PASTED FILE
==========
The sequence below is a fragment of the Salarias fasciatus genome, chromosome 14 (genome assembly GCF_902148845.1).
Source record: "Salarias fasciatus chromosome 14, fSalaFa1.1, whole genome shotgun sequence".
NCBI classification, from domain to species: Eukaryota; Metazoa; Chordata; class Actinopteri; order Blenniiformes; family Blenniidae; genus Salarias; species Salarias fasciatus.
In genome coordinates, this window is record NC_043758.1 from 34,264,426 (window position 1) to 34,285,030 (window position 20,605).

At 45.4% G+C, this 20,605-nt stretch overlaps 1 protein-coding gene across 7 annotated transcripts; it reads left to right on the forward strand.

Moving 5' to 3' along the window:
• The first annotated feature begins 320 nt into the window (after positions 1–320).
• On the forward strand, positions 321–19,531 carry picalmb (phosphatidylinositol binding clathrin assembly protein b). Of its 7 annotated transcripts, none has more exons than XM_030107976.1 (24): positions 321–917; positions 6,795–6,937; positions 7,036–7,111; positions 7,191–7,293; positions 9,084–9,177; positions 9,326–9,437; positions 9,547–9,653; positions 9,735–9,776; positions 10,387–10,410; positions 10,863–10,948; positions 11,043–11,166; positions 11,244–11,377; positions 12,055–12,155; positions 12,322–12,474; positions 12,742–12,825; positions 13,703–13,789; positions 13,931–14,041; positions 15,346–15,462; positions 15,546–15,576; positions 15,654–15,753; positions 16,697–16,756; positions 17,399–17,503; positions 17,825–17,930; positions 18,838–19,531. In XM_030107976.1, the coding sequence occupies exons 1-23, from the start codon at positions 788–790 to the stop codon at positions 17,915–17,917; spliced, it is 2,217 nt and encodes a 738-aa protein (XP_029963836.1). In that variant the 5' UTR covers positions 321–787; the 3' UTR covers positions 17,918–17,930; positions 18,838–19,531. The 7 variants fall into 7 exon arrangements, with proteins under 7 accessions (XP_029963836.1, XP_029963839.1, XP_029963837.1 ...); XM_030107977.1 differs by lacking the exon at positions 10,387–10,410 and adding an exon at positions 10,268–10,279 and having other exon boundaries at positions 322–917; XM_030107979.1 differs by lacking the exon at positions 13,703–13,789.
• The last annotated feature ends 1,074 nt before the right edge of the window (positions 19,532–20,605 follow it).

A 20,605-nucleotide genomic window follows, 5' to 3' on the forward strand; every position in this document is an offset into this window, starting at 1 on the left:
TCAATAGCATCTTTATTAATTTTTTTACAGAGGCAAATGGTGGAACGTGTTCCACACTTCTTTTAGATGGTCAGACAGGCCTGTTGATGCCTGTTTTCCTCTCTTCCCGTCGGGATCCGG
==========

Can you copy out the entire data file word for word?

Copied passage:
The sequence below is a fragment of the Salarias fasciatus genome, chromosome 14 (genome assembly GCF_902148845.1).
Source record: "Salarias fasciatus chromosome 14, fSalaFa1.1, whole genome shotgun sequence".
NCBI classification, from domain to species: Eukaryota; Metazoa; Chordata; class Actinopteri; order Blenniiformes; family Blenniidae; genus Salarias; species Salarias fasciatus.
In genome coordinates, this window is record NC_043758.1 from 34,264,426 (window position 1) to 34,285,030 (window position 20,605).

At 45.4% G+C, this 20,605-nt stretch overlaps 1 protein-coding gene across 7 annotated transcripts; it reads left to right on the forward strand.

Moving 5' to 3' along the window:
• The first annotated feature begins 320 nt into the window (after positions 1–320).
• On the forward strand, positions 321–19,531 carry picalmb (phosphatidylinositol binding clathrin assembly protein b). Of its 7 annotated transcripts, none has more exons than XM_030107976.1 (24): positions 321–917; positions 6,795–6,937; positions 7,036–7,111; positions 7,191–7,293; positions 9,084–9,177; positions 9,326–9,437; positions 9,547–9,653; positions 9,735–9,776; positions 10,387–10,410; positions 10,863–10,948; positions 11,043–11,166; positions 11,244–11,377; positions 12,055–12,155; positions 12,322–12,474; positions 12,742–12,825; positions 13,703–13,789; positions 13,931–14,041; positions 15,346–15,462; positions 15,546–15,576; positions 15,654–15,753; positions 16,697–16,756; positions 17,399–17,503; positions 17,825–17,930; positions 18,838–19,531. In XM_030107976.1, the coding sequence occupies exons 1-23, from the start codon at positions 788–790 to the stop codon at positions 17,915–17,917; spliced, it is 2,217 nt and encodes a 738-aa protein (XP_029963836.1). In that variant the 5' UTR covers positions 321–787; the 3' UTR covers positions 17,918–17,930; positions 18,838–19,531. The 7 variants fall into 7 exon arrangements, with proteins under 7 accessions (XP_029963836.1, XP_029963839.1, XP_029963837.1 ...); XM_030107977.1 differs by lacking the exon at positions 10,387–10,410 and adding an exon at positions 10,268–10,279 and having other exon boundaries at positions 322–917; XM_030107979.1 differs by lacking the exon at positions 13,703–13,789.
• The last annotated feature ends 1,074 nt before the right edge of the window (positions 19,532–20,605 follow it).

A 20,605-nucleotide genomic window follows, 5' to 3' on the forward strand; every position in this document is an offset into this window, starting at 1 on the left:
TCAATAGCATCTTTATTAATTTTTTTACAGAGGCAAATGGTGGAACGTGTTCCACACTTCTTTTAGATGGTCAGACAGGCCTGTTGATGCCTGTTTTCCTCTCTTCCCGTCGGGATCCGG